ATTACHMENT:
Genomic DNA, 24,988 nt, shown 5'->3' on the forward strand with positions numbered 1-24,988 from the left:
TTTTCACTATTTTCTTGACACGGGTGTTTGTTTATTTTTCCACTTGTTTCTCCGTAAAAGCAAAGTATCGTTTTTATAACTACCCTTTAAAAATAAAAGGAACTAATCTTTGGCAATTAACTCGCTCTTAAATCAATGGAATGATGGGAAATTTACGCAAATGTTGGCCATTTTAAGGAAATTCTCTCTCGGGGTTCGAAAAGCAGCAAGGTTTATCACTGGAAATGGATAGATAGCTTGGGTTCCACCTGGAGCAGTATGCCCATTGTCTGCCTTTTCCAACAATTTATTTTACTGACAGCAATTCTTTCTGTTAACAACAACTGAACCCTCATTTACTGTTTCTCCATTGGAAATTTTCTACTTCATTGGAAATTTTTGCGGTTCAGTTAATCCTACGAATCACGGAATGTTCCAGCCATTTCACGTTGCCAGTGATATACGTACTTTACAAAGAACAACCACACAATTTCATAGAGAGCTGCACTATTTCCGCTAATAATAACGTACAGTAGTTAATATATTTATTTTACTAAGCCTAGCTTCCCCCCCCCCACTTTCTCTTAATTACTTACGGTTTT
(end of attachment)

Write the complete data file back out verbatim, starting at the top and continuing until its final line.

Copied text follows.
Genomic DNA, 24,988 nt, shown 5'->3' on the forward strand with positions numbered 1-24,988 from the left:
TTTTCACTATTTTCTTGACACGGGTGTTTGTTTATTTTTCCACTTGTTTCTCCGTAAAAGCAAAGTATCGTTTTTATAACTACCCTTTAAAAATAAAAGGAACTAATCTTTGGCAATTAACTCGCTCTTAAATCAATGGAATGATGGGAAATTTACGCAAATGTTGGCCATTTTAAGGAAATTCTCTCTCGGGGTTCGAAAAGCAGCAAGGTTTATCACTGGAAATGGATAGATAGCTTGGGTTCCACCTGGAGCAGTATGCCCATTGTCTGCCTTTTCCAACAATTTATTTTACTGACAGCAATTCTTTCTGTTAACAACAACTGAACCCTCATTTACTGTTTCTCCATTGGAAATTTTCTACTTCATTGGAAATTTTTGCGGTTCAGTTAATCCTACGAATCACGGAATGTTCCAGCCATTTCACGTTGCCAGTGATATACGTACTTTACAAAGAACAACCACACAATTTCATAGAGAGCTGCACTATTTCCGCTAATAATAACGTACAGTAGTTAATATATTTATTTTACTAAGCCTAGCTTCCCCCCCCCCACTTTCTCTTAATTACTTACGGTTTT